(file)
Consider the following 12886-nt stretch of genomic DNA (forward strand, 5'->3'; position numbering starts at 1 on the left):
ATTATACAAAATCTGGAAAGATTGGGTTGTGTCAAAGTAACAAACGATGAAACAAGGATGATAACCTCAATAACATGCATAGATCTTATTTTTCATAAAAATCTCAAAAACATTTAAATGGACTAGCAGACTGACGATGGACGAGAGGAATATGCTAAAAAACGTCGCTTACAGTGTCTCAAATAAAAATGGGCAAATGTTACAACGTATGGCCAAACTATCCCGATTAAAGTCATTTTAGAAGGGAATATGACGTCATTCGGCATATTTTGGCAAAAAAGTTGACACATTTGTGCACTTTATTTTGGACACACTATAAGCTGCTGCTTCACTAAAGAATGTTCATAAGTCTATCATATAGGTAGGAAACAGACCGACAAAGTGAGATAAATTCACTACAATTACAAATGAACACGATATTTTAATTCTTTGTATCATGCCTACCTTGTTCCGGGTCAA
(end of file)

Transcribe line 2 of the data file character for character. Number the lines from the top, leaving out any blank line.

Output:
ATTATACAAAATCTGGAAAGATTGGGTTGTGTCAAAGTAACAAACGATGAAACAAGGATGATAACCTCAATAACATGCATAGATCTTATTTTTCATAAAAATCTCAAAAACATTTAAATGGACTAGCAGACTGACGATGGACGAGAGGAATATGCTAAAAAACGTCGCTTACAGTGTCTCAAATAAAAATGGGCAAATGTTACAACGTATGGCCAAACTATCCCGATTAAAGTCATTTTAGAAGGGAATATGACGTCATTCGGCATATTTTGGCAAAAAAGTTGACACATTTGTGCACTTTATTTTGGACACACTATAAGCTGCTGCTTCACTAAAGAATGTTCATAAGTCTATCATATAGGTAGGAAACAGACCGACAAAGTGAGATAAATTCACTACAATTACAAATGAACACGATATTTTAATTCTTTGTATCATGCCTACCTTGTTCCGGGTCAA